Segunda.- Estando a lo dispuesto en la Primera Disposición Final de la Ley No. 29237, Ley del Sistema National de Inspecciones Técnicas, las personas jurídicas que hayan celebrado Contrato de Concesión al amparo de otras normas en materia de revisiones o inspecciones técnicas vehiculares antes de la vigencia de la citada Ley, podrán continuar realizando las inspecciones Técnicas Vehiculares materia de su contrato de concesión en estricto cumplimiento de los alcances del mismo, previa adecuación a las disposiciones señaladas en el presente Reglamento mediante la presentación ante el Ministerio de Transportes y Comunicaciones del Certificado de Inspección Inicial del CITV, el Certificado de Homologación de Equipos del CITV y la Constancia de Calibración de Equipos del CITV dispuestos en el presente Reglamento, los mismos que deberán ser emitidos de conformidad con lo establecido en la Segunda Disposición Complementaria Transitoria del presente Reglamento. En estos casos, la obligatoriedad y exigibilidad de las Inspecciones Técnicas Vehiculares se sujetarán al cronograma que con carácter general apruebe la DGTT mediante Resolución Directoral.

Las entidades del Estado que participaron en los contratos referidos en el párrafo anterior ejercen sus obligaciones contractuales con cargo a sus respectivos presupuestos.

English translation:

Second.- In accordance with the First Final Provision of Law No. 29237, Law of the National System of Technical Inspections, the legal persons that have entered into a Concession Contract under other norms on technical vehicle inspections or revisions before of the entry into force of the aforementioned Law, may continue to carry out the Technical Vehicle Inspections subject to their concession contract in strict compliance with the scope of that contract, provided that they previously conform to the provisions of this Regulation by submitting to the Ministry of Transportation and Communications the CITV Initial Inspection Certificate, the CITV Equipment Conformity Certificate and the CITV Equipment Calibration Certificate provided for in this Regulation, which certificates shall be issued in accordance with the provisions of the Second Provisional Supplementary Provision of this Regulation. In these cases, the mandatory nature and enforceability of the Technical Vehicle Inspections will be subject to the schedule that the DGTT generally approves by means of a Directive Resolution.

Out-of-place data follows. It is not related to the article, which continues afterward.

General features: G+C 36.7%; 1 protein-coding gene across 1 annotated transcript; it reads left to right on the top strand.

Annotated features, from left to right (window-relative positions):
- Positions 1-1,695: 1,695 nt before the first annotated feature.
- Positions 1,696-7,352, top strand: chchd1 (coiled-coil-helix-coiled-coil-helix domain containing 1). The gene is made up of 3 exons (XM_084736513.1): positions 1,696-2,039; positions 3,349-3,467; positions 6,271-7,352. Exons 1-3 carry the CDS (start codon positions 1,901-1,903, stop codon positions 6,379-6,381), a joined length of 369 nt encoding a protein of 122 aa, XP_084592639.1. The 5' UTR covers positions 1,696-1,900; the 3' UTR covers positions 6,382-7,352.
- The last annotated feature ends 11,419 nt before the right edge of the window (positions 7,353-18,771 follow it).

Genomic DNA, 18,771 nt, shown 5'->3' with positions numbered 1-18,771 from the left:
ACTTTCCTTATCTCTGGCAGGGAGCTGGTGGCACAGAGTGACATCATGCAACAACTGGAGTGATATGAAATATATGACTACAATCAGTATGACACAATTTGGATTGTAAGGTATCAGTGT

The State entities that participated in the contracts referred in the previous paragraph exercise their contractual obligations in accordance with their respective budgets.

The Situation Created for MML and Lidercón by the Ley ITV

As seen above, by the time of the enactment of the Ley ITV the Municipality had already declared the Concession Contract to be void, and Lidercón had reacted by filing an arbitration to challenge that action.
The manner in which the Ley ITV, as well as the 2008 Regulation issued by the Ministry, dealt with already existing concession contracts (in effect the Lidercón Contract) was thereafter subject to debate in the then-pending arbitration between MML and Lidercón, and continued into the present ICSID proceedings.
Once the 2008 Regulation was adopted in August 2008, new applications emerged for authorizations to establish vehicle inspection centers throughout Peru. In March 2009, an informe (report) of the Ministry (No. 574-2009-MTC/08) made clear that in the absence of "un pronunciamiento arbitral" (a decision from an arbitral tribunal) to contrary effect, the Ministry was obliged to respect both the Contrato and its exclusivity clause, and therefore reject any applications by other parties for authorization to carry out vehicle inspections in Lima. As late as 2 December 2015, another informe (N0,919-2015-MTC/15.01), referring to the Disposición Primera Final of the Ley ITV, confirmed the same position to the effect that no competing authorizations would be granted within the Province of Lima. That this was the Ministry’s position was confirmed by Ms. Arias in the course of her cross-examination.
The Ministry declined to approve any applications for centers in Lima until the INDECOPI Tribunal confirmed that the Ministry’s rejection of applications based on the Contract’s exclusivity clause was unlawful.
INDECOPI, the Peruvian competition authority, is a large agency of the Peruvian State attached to the Prime Minister’s office. Its elaborate organization includes Specialized Commissions that act in first instance, one of which is the Comisión de Eliminación de Barreras Burocráticas (Elimination of Bureaucratic Barriers Commission) [previously Comisión de Acceso al Mercado (Market Access Commission)] (hereafter the "Comisión" or "Commission") and of the INDECOPI Tribunal, comprised of Specialized Chambers (Salas Especializadas) of the INDECOPI Tribunal at the appellate level, including the Sala Especializada en Defensa de la Competencia (Specialized Chamber for the Defense of Competition). The Commissions conduct investigations and issue administrative decisions on the matters within their competence, and their decisions can be appealed before the corresponding Chamber of the INDECOPI Tribunal. The Tribunal’s decisions can then be challenged before the Peruvian courts.